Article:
After my first round of radiation and chemo, I started 4 additional rounds of chemotherapy. This was the bad stuff, the 'make your hair fall out' stuff. The thing I was scared of most. I felt like losing my hair would officially make me look sick, unattractive, and take away my femininity. And you know what? It kinda did. It sucked. But head wraps and wigs helped me cope and my husband never looked at me different even one time. Soon enough, I finished chemo and my hair started growing back. Now I get to rock a blonde pixie that I NEVER would have the guts for in the past. I wish I could say that my treatment ends there. Unfortunately, I'm still going through it.
What was most difficult for me: Besides telling my family and friends, the thing that was most difficult for me was learning to slow down and truly start taking care of myself. I don't have children and I'm able to pretty much go wherever and do whatever I want. So I can't say that I had to learn to put myself first, because that's honestly never been an issue. I did, however, have to learn to say no to things, to let people help me, to not be the busiest and most adventurous. I also had to learn to place a much higher value on rest, quiet, and stability.
What I did to help myself: To help myself during the first months of diagnosis and treatment, I decided to start posting everyday on Instagram about what was going on with me. Instagram provided me four major benefits:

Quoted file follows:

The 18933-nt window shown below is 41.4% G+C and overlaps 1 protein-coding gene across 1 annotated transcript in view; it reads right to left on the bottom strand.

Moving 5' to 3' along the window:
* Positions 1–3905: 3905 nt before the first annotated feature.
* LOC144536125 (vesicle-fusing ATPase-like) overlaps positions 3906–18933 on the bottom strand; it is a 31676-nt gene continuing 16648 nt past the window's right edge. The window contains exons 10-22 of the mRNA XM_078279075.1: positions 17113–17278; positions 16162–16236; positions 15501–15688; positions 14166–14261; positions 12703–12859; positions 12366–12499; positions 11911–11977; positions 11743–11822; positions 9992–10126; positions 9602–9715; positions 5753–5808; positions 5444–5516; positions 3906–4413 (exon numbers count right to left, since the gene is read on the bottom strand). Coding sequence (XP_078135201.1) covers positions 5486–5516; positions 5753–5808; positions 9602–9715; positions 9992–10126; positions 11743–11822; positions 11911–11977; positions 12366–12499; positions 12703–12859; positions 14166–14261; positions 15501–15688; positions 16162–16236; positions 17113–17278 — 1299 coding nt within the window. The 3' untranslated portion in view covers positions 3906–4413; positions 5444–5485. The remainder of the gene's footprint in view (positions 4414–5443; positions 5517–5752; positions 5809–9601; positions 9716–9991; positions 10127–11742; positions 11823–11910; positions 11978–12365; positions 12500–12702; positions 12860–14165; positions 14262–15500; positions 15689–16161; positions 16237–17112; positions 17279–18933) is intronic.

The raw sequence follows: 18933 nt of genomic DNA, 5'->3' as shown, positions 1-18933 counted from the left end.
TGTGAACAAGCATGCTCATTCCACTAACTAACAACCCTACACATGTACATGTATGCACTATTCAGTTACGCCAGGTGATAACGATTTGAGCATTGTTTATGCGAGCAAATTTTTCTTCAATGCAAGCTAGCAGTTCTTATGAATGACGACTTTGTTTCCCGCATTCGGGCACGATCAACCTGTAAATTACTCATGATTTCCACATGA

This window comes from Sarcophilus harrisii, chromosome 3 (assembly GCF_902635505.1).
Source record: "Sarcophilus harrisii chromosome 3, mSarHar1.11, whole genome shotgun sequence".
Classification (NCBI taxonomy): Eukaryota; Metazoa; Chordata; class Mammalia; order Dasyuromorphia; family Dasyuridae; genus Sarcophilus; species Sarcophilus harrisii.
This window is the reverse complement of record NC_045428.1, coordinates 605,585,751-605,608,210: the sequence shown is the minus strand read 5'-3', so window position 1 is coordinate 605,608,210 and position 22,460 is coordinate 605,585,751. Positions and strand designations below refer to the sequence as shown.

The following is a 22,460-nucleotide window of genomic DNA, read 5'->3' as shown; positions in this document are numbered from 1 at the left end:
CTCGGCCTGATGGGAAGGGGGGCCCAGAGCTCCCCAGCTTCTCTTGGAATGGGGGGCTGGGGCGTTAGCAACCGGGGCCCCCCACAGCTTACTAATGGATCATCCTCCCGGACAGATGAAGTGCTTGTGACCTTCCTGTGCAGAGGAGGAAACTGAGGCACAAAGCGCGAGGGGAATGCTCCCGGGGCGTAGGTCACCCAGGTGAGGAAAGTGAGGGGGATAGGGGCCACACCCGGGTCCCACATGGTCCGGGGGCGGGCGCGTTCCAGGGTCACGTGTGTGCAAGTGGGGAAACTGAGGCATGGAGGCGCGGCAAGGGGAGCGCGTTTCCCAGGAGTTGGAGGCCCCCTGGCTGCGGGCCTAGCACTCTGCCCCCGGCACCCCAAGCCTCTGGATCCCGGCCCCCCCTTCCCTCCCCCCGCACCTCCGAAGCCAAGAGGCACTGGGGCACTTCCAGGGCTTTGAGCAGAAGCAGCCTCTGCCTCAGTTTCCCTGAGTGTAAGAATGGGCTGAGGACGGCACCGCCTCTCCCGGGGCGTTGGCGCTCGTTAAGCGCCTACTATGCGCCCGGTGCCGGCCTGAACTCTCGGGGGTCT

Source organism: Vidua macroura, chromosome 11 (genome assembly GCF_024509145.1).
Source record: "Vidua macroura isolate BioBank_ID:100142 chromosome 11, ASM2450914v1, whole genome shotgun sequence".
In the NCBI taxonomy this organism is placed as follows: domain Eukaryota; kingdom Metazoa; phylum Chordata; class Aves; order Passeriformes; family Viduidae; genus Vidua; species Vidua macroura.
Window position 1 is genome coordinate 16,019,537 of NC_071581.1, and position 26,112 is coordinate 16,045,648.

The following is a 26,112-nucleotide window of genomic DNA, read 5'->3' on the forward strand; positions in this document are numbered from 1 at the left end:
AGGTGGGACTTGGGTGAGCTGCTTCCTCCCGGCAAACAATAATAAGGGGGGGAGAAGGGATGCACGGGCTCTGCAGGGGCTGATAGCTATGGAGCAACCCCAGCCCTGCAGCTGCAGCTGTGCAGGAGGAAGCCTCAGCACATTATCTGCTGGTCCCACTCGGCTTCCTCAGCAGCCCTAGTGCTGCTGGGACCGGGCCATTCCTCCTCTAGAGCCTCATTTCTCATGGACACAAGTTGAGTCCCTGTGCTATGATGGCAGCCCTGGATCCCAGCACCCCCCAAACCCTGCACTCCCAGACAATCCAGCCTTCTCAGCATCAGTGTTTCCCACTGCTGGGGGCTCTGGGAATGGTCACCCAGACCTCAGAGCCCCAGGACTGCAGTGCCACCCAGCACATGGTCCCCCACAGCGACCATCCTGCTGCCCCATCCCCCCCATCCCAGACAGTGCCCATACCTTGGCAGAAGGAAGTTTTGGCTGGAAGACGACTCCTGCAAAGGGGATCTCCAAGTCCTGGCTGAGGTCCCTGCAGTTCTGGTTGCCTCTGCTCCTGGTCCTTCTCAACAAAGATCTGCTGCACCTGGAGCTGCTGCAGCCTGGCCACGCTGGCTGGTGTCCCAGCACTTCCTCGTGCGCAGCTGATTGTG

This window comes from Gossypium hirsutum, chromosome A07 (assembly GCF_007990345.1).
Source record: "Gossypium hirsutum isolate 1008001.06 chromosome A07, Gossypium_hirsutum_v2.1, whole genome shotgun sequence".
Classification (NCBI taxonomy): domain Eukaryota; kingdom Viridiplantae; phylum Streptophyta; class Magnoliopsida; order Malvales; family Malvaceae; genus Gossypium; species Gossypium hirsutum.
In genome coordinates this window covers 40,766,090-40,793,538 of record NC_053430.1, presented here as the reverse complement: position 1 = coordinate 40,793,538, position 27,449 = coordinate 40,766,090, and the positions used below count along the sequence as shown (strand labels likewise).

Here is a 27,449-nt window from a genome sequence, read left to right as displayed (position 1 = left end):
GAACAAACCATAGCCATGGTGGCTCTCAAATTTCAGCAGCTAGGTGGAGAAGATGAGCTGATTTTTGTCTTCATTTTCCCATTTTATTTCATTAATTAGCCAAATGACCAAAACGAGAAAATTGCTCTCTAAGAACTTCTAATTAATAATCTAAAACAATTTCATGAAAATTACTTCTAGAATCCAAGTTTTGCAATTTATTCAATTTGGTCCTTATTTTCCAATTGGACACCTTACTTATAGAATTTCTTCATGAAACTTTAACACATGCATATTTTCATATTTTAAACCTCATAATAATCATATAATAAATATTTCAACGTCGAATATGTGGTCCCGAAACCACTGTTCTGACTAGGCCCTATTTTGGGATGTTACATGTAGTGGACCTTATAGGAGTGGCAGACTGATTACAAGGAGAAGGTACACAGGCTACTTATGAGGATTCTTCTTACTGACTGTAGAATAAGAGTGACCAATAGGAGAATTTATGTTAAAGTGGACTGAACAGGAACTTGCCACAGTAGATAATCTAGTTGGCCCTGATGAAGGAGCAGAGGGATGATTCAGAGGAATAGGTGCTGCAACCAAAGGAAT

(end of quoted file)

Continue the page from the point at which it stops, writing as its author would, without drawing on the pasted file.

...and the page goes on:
1. It gave me a reason to get up and put on real clothes everyday. I hashtagged with chemocouture and talked about my outfits and how what I was wearing represented how I felt that day or a message I wanted to send.
2. It let me indulge in being a little narcissistic and talking about myself. For once, I felt I had something to share that could truly help others.
3. It allowed to me give updates to my family and friends all at once instead of having to reply on countless texts and phone calls. Treatment is hard enough without having to rehash over and over everyday.
4. I was able to meet amazing women who were going through the same fight that I was and really helped me feel like I wasn't alone.
My life after cancer: I'll let you know when that happens but I can honestly say that life DURING cancer has offered me a lot of opportunities and a lot of new perspectives that I really needed.